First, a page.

Ray Richmond is contributing to Deadline’s 2011 Emmy coverage. Here’s his scorecard assessing the Outstanding Miniseries or Movie race.

Mildred Pierce (HBO)
Killer Films & John Wells Prods w/ MGM and HBO Miniseries

Why It Was Nominated: Well, it was nominated for pretty much every other Emmy and so surely had to for this one. It hauled in a chart-topping 21 in all and already has won three award following last Saturday’s Creative Arts soiree. Todd Haynes’ five-part remake of the 1945 noir based on the James M. Cain book is another typically lavish, expensive, exquisite HBO multi-parter that the pay-cabler generally turns into real gold.
Why It Has To Win: Kate Winslet brings an Oscar-level cinematic cache’ to Mildred Pierce, which has historically proven to be catnip for the TV academy. The original won an Academy Award for Joan Crawford in 1945, and this one almost certainly will earn an Emmy for Winslet. Also, HBO doesn’t often lose with its big-budget miniseries, earning triumphs five times in the last 10 years (including last year for The Pacific). Plus, are voters really going to reject the year’s most decorated nominee in the most prestigious category?
Why It Can’t Possibly Win: Trust us that this one ain’t in the bag. Firstly, this is the first time the made-for-TV movie and miniseries categories have been combined with the elimination this year of the miniseries stand-alone. It’s also a fact that while HBO has won in TV-movie an astonishing 17 of the past 19 years, including seven years in a row, it only wins in alternate years with its miniseries (and it won last year). Then there is this: PBS’s Masterpiece project Downton Abbey suddenly looks unbeatable. Notes a voting writer: “I don’t know anyone who isn’t voting for Downton Abbey. It’s one of those things that if you fail to honor, you’ll feel really embarrassed about 10 years from now.”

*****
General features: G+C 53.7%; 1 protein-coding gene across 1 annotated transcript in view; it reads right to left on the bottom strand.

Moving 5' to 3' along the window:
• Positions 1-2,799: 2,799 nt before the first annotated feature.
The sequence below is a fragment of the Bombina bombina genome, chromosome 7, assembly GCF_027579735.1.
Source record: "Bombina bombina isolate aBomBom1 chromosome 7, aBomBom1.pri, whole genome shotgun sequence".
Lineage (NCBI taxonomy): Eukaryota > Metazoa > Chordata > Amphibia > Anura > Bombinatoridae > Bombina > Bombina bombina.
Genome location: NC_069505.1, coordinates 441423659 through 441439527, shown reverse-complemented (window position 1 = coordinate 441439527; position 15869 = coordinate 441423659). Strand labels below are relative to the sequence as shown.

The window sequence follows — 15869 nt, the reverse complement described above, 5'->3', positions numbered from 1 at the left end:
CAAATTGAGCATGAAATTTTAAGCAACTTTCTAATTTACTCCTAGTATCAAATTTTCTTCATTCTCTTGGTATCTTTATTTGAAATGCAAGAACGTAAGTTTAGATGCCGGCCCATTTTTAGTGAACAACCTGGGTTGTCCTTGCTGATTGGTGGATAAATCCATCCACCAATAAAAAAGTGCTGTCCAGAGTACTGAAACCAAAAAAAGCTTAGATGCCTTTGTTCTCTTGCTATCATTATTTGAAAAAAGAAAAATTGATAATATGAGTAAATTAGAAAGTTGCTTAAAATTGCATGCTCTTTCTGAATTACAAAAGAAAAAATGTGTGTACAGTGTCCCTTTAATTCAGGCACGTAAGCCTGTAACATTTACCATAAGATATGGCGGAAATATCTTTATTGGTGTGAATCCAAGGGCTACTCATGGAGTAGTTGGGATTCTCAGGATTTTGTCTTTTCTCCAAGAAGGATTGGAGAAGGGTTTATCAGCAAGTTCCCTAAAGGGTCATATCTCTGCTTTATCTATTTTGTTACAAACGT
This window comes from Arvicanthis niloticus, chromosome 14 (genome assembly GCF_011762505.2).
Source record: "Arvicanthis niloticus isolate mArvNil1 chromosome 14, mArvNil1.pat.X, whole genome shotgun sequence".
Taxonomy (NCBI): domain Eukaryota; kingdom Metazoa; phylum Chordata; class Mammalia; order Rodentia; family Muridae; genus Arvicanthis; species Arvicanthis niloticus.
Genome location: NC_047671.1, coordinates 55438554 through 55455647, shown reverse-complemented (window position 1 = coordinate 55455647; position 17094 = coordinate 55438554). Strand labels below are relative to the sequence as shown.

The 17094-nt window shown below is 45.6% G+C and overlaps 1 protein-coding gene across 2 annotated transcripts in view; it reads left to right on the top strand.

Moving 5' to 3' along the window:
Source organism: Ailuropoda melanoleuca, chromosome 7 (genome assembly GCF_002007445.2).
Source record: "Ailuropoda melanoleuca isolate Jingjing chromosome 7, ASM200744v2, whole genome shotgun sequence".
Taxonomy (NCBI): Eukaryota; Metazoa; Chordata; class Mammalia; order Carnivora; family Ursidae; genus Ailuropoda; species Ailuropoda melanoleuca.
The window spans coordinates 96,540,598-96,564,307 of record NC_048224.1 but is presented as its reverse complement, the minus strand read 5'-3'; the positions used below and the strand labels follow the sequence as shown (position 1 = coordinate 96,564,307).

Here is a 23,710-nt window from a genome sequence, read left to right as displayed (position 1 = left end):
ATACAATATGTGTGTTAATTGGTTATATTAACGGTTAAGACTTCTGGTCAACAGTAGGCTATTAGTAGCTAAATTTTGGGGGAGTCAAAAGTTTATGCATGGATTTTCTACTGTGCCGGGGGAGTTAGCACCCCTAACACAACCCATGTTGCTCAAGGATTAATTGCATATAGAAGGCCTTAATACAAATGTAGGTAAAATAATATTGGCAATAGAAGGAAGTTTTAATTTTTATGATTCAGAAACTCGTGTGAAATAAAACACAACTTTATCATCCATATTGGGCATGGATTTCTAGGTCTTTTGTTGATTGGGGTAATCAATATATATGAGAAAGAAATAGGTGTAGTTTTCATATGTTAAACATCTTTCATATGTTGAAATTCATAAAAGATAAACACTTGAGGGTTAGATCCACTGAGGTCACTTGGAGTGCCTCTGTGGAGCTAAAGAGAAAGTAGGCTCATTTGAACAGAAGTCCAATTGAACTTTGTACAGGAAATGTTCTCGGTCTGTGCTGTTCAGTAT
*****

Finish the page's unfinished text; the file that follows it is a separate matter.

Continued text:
Masterpiece: Downton Abbey (PBS)
Carnival & Masterpiece
Why It Was Nominated: The more time that passes, the greater the buzz for this period pre-World War I ITV drama that landed 11 nominations altogether (honoring not just the overall project but also its writing and direction along with the performances of Maggie Smith and Elizabeth McGovern). Everyone seems to speak of Downton in reverent tones, its quality rep growing so substantially that people on this side of the Atlantic even have stopped misspelling it “DowntownAbbey.
Why It Has To Win: There’s plenty of precedent for Abbey to engineer what would at this point be only a mild upset. The PBS mini about the aristocracy and the servant class follows in the Emmy-winning Masterpiece tradition of Little Dorrit (2009) and The Lost Prince (2005). It also was just this week awarded by the Guinness World Records people with the accolade of having generated the “highest critical review ratings for a TV show” ever. That means the critics were left in awe. And they aren’t the only ones. “If Downton Abbey doesn’t win,” offers an Emmy-winning writer, “I’m rescinding my academy membership.”
Why It Can’t Possibly Win: You can’t overestimate the sway of a project that has people like Kate Winslet and Evan Rachel Wood (as Mildred Pierce does). There is also just something about HBO and longform that has a hypnotic effect on the Emmy voting masses. Those snooty British accents can also sometimes turn off the TV academy, reminding it that Downton Abbey is, you know, not American.

Cinema Verite (HBO)
Pariah w/ HBO Films
Why It Was Nominated: The telepic based on the tale of the painfully dysfunctional Loud clan and the pioneering 1973 PBS reality series An American Family scored nine nominations and was noteworthy for its impeccable period detail and the nominated lead performance of Diane Lane as matriarch Patricia Loud. It too has an Oscar pedigree of sorts, with directors Shari Springer Berman and Robert Pulcini having been nominated for their screenplay American Splendor in 2003.
Why It Has To Win: This would require a significant rewriting of conventional wisdom, but you never know. The fact that the Loud family fiasco happened in fairly recent history — and includes such reliable performers as Lane and Tim Robbins — certainly helps the cause. And again, given that it’s the first year when movies and minis are being scrunched down into a single category, all bets are off.